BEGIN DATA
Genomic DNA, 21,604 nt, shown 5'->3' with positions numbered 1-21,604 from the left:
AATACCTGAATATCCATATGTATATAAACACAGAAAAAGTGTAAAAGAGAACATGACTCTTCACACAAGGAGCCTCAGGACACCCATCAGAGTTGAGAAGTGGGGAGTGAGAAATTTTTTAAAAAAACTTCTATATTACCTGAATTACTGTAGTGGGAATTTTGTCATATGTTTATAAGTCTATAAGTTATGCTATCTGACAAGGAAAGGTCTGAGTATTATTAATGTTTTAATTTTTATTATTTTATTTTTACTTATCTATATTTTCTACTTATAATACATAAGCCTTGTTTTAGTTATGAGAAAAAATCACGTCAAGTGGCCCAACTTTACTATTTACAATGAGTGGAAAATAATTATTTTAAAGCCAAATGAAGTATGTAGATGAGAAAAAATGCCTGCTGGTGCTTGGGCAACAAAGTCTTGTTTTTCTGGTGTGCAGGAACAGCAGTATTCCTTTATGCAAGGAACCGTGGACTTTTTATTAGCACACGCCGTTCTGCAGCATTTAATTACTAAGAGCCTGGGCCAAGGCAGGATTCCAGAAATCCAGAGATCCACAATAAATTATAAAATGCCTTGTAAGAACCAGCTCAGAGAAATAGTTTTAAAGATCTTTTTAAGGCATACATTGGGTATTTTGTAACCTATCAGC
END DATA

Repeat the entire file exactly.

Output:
Genomic DNA, 21,604 nt, shown 5'->3' with positions numbered 1-21,604 from the left:
AATACCTGAATATCCATATGTATATAAACACAGAAAAAGTGTAAAAGAGAACATGACTCTTCACACAAGGAGCCTCAGGACACCCATCAGAGTTGAGAAGTGGGGAGTGAGAAATTTTTTAAAAAAACTTCTATATTACCTGAATTACTGTAGTGGGAATTTTGTCATATGTTTATAAGTCTATAAGTTATGCTATCTGACAAGGAAAGGTCTGAGTATTATTAATGTTTTAATTTTTATTATTTTATTTTTACTTATCTATATTTTCTACTTATAATACATAAGCCTTGTTTTAGTTATGAGAAAAAATCACGTCAAGTGGCCCAACTTTACTATTTACAATGAGTGGAAAATAATTATTTTAAAGCCAAATGAAGTATGTAGATGAGAAAAAATGCCTGCTGGTGCTTGGGCAACAAAGTCTTGTTTTTCTGGTGTGCAGGAACAGCAGTATTCCTTTATGCAAGGAACCGTGGACTTTTTATTAGCACACGCCGTTCTGCAGCATTTAATTACTAAGAGCCTGGGCCAAGGCAGGATTCCAGAAATCCAGAGATCCACAATAAATTATAAAATGCCTTGTAAGAACCAGCTCAGAGAAATAGTTTTAAAGATCTTTTTAAGGCATACATTGGGTATTTTGTAACCTATCAGC